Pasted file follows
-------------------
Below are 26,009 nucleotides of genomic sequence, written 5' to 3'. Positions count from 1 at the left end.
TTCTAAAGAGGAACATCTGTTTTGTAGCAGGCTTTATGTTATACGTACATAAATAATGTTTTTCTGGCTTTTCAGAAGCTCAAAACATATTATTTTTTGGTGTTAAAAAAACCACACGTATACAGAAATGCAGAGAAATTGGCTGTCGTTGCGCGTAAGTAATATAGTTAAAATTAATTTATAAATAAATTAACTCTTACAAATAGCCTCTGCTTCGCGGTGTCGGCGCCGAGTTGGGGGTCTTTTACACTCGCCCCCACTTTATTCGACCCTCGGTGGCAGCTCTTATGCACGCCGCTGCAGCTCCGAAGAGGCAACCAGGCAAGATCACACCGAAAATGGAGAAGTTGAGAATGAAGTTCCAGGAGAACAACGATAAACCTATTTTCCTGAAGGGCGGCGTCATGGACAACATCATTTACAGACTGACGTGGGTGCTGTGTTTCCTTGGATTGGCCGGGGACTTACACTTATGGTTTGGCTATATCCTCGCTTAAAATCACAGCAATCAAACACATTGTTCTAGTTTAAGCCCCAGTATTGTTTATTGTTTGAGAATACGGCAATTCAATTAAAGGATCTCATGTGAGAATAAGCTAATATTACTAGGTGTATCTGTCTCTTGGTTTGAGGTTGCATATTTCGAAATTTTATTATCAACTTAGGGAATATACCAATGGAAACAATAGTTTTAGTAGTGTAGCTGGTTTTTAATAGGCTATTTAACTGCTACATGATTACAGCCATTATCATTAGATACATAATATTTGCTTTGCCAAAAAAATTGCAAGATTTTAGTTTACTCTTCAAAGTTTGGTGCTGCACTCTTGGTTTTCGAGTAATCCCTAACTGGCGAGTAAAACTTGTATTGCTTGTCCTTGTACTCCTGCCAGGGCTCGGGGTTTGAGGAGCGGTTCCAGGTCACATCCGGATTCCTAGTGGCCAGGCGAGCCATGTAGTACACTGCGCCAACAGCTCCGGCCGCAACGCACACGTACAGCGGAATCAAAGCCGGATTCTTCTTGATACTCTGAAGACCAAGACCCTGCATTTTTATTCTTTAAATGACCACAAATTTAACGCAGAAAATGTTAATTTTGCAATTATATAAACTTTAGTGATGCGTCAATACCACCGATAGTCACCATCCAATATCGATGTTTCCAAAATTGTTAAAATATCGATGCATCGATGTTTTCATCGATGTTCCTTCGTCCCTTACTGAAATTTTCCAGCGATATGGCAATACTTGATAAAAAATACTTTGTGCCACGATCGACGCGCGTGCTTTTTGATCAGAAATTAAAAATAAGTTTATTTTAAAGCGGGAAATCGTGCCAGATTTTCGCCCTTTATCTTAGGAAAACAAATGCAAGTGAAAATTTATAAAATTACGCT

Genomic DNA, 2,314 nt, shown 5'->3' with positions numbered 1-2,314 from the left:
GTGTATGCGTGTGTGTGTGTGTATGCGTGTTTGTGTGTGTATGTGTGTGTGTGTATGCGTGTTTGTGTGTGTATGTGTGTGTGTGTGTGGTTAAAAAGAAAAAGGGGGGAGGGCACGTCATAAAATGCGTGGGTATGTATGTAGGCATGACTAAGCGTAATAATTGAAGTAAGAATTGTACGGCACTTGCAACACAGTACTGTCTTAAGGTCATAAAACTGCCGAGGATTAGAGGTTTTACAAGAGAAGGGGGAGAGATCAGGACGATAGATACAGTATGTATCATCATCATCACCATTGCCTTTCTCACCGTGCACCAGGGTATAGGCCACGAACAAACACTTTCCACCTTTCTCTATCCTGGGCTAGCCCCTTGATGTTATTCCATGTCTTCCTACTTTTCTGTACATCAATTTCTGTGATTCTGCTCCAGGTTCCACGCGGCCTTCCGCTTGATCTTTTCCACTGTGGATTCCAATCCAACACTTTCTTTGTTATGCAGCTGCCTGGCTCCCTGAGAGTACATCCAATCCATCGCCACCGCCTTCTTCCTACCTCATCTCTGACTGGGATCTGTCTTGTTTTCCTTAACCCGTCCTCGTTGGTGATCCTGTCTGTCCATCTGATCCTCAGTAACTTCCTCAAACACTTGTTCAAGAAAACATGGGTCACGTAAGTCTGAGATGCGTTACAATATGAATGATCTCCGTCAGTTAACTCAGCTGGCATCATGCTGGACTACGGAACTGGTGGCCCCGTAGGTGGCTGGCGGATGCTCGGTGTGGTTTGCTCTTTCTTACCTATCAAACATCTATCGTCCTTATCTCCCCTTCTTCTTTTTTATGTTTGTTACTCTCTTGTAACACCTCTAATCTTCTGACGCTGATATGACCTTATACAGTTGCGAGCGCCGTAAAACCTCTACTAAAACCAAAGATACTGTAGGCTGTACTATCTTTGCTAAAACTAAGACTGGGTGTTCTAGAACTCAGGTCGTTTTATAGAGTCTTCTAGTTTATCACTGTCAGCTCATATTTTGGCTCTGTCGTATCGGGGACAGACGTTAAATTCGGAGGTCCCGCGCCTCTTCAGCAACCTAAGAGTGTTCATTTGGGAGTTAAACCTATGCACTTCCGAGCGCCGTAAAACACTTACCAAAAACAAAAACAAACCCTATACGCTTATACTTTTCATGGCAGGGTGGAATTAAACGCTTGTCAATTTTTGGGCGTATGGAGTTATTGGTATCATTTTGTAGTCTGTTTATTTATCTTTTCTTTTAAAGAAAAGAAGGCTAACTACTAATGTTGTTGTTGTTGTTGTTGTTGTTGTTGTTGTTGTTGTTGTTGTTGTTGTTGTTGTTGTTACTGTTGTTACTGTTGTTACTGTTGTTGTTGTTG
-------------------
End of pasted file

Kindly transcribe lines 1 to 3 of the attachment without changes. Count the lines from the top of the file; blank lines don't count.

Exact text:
Below are 26,009 nucleotides of genomic sequence, written 5' to 3'. Positions count from 1 at the left end.
TTCTAAAGAGGAACATCTGTTTTGTAGCAGGCTTTATGTTATACGTACATAAATAATGTTTTTCTGGCTTTTCAGAAGCTCAAAACATATTATTTTTTGGTGTTAAAAAAACCACACGTATACAGAAATGCAGAGAAATTGGCTGTCGTTGCGCGTAAGTAATATAGTTAAAATTAATTTATAAATAAATTAACTCTTACAAATAGCCTCTGCTTCGCGGTGTCGGCGCCGAGTTGGGGGTCTTTTACACTCGCCCCCACTTTATTCGACCCTCGGTGGCAGCTCTTATGCACGCCGCTGCAGCTCCGAAGAGGCAACCAGGCAAGATCACACCGAAAATGGAGAAGTTGAGAATGAAGTTCCAGGAGAACAACGATAAACCTATTTTCCTGAAGGGCGGCGTCATGGACAACATCATTTACAGACTGACGTGGGTGCTGTGTTTCCTTGGATTGGCCGGGGACTTACACTTATGGTTTGGCTATATCCTCGCTTAAAATCACAGCAATCAAACACATTGTTCTAGTTTAAGCCCCAGTATTGTTTATTGTTTGAGAATACGGCAATTCAATTAAAGGATCTCATGTGAGAATAAGCTAATATTACTAGGTGTATCTGTCTCTTGGTTTGAGGTTGCATATTTCGAAATTTTATTATCAACTTAGGGAATATACCAATGGAAACAATAGTTTTAGTAGTGTAGCTGGTTTTTAATAGGCTATTTAACTGCTACATGATTACAGCCATTATCATTAGATACATAATATTTGCTTTGCCAAAAAAATTGCAAGATTTTAGTTTACTCTTCAAAGTTTGGTGCTGCACTCTTGGTTTTCGAGTAATCCCTAACTGGCGAGTAAAACTTGTATTGCTTGTCCTTGTACTCCTGCCAGGGCTCGGGGTTTGAGGAGCGGTTCCAGGTCACATCCGGATTCCTAGTGGCCAGGCGAGCCATGTAGTACACTGCGCCAACAGCTCCGGCCGCAACGCACACGTACAGCGGAATCAAAGCCGGATTCTTCTTGATACTCTGAAGACCAAGACCCTGCATTTTTATTCTTTAAATGACCACAAATTTAACGCAGAAAATGTTAATTTTGCAATTATATAAACTTTAGTGATGCGTCAATACCACCGATAGTCACCATCCAATATCGATGTTTCCAAAATTGTTAAAATATCGATGCATCGATGTTTTCATCGATGTTCCTTCGTCCCTTACTGAAATTTTCCAGCGATATGGCAATACTTGATAAAAAATACTTTGTGCCACGATCGACGCGCGTGCTTTTTGATCAGAAATTAAAAATAAGTTTATTTTAAAGCGGGAAATCGTGCCAGATTTTCGCCCTTTATCTTAGGAAAACAAATGCAAGTGAAAATTTATAAAATTACGCT

Genomic DNA, 2,314 nt, shown 5'->3' with positions numbered 1-2,314 from the left: